Multiple Meanings of Medusa in Media

Statue of Medusa, created by Gian Lorenzo Bernini in 1630.

Above: This is a sculpture representing what Medusa from Greek mythology would have looked like; created by Gian Lorenzo Bernini in 1630. The meaning of Medusa’s image has been changed and distorted through the centuries as different regions of the world have taken in her image and used it to convey their own meanings and stories.

Head of Medusa on a shield

Above: The first trope is a depiction of Medusa created by Michelangelo Merisi da Caravaggio in the 1596 or 1597 (medium – canvas painting). This painting titled, “Medusa,” represents what the shield of Medusa would have looked like. Following the Greek myth when Medusa was stunned by her own image, getting her head cut off by Perseus, and getting placed on the shield. Caravaggio painted his own face in place of Medusa’s to signify that he would be immune to her deadly gaze as it is his own face. The reference of Medusa in this painting portrays how Caravaggio viewed the Greek myth surrounding Medusa. He felt that he overpowered this myth and was able to paint such a painting with his face on it instead due to his immunity to the stone-turning gaze of Medusa. The gaping facial expression of his face is how Caravaggio envisioned his face when put in a situation of being stunned by his own gaze and executed. The blood splatter at the neck brings in the more of the violent and realistic side of what Medusa’s head would have looked like once she was beheaded, emphasizing the gory side of the Greek myth.

Medusa TattooAbove: This is a tattoo referencing Medusa with an indigenous pattern painted on her face by an anonymous artist and an anonymous tattoo-ist (medium – tattoo). Many women in modern times have associated the image of Medusa as a symbol of empowerment and female strength, along with various other meanings. The most common meanings have come down to being representative of a survival victim of sexual assault and other forms of harassment or protection from outside harm as the mythological Medusa was able to turn any foe into stone with one glance. The additional detail that the Medusa’s face has indigenous patterns on her in this depiction of Medusa is representative of the person’s cultural heritage and how the symbolism of Medusa connects to their ethnicity and history as an indigenous person while also believing in the meaning of empowerment, determination, and in solidarity of sexual assault victims.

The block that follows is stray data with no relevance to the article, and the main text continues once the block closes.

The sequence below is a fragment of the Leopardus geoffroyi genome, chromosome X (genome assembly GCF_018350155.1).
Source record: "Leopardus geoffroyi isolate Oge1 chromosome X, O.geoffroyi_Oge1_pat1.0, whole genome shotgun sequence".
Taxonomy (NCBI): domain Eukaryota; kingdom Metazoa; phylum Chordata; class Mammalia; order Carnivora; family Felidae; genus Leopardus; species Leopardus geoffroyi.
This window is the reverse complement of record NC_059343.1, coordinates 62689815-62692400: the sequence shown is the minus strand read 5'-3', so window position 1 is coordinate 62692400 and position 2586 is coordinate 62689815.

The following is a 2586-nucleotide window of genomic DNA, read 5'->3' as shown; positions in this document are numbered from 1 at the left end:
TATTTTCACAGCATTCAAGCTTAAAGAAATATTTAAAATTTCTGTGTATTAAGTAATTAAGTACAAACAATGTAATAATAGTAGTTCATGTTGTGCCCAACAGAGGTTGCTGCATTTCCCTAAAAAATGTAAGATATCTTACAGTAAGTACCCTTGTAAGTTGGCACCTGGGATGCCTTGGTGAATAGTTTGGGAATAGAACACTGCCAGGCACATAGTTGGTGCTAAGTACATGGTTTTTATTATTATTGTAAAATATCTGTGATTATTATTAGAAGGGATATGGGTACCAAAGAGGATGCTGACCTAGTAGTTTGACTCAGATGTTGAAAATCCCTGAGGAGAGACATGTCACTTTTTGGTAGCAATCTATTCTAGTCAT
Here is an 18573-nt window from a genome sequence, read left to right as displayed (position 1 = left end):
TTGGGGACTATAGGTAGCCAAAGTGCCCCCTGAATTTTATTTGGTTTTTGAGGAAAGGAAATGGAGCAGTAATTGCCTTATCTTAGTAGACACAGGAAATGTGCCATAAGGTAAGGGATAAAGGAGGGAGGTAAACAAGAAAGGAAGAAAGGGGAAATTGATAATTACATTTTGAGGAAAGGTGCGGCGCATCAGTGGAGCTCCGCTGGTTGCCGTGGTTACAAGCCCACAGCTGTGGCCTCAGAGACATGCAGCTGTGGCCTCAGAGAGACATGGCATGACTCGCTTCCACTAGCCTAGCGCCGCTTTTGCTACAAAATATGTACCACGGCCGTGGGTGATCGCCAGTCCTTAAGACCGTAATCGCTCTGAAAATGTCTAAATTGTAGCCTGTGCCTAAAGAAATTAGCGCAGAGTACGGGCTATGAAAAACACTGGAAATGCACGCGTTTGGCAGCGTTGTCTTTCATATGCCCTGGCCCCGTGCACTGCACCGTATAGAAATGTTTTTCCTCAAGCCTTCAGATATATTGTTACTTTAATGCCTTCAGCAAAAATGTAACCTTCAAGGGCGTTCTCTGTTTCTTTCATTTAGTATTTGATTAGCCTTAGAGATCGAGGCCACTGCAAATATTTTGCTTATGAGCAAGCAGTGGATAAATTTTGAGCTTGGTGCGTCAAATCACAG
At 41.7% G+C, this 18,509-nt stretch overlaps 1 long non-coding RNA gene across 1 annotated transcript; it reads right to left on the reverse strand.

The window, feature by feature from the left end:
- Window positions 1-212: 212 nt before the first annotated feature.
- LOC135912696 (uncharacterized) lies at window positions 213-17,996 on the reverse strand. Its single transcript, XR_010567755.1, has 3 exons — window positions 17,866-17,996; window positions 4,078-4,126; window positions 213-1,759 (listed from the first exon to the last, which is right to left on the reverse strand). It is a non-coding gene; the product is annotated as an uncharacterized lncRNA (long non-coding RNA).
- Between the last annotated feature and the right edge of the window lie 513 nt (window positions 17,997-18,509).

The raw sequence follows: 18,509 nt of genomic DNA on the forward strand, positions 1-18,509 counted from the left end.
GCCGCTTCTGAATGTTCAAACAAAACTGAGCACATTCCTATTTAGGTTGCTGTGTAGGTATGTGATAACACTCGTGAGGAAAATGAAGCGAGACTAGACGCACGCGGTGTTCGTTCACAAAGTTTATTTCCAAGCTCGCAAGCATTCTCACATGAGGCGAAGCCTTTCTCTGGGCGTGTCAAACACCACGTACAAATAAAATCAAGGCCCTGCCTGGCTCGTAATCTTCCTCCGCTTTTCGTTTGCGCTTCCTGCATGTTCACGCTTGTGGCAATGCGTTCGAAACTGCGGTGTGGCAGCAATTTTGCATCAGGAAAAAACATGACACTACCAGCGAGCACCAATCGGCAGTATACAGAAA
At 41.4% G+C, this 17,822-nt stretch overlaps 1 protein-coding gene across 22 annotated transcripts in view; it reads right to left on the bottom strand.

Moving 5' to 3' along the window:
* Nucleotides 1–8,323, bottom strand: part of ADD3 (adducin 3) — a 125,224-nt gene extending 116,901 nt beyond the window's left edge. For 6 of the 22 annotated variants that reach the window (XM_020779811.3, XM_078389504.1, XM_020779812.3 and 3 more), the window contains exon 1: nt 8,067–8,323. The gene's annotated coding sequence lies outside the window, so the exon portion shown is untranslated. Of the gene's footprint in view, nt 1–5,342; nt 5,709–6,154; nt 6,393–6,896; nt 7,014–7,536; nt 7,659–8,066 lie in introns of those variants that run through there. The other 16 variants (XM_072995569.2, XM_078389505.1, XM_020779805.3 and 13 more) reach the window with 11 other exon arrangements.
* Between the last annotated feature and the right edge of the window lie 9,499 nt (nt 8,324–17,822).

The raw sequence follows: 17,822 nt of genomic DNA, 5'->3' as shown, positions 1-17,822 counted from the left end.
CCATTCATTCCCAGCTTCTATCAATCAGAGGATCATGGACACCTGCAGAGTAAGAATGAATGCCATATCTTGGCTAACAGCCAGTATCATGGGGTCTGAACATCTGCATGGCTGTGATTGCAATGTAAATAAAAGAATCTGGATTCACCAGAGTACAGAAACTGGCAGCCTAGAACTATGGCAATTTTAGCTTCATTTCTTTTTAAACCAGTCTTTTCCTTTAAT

Rihanna magazine cover edited to look like Medusa using photoshop and CGI

Above: This is a magazine cover published in December 2013 by a British publishing company, GQ, featuring Rihanna as she does a Medusa impression with photoshop and CGI renderings to make her look like a real life modern version of Medusa (medium – magazine cover). The purpose of creating this Medusa-Rihanna hybrid was to introduce the boundary-crossing of real life into fantasy and myths. The image is quite obviously edited, as Rihanna does not actually look like that, and was done so to promote the publishing company’s image of creating the story that everyone wants to be in the world that they create–a world of fashion trends, fitness goals, occupational goals, and more.


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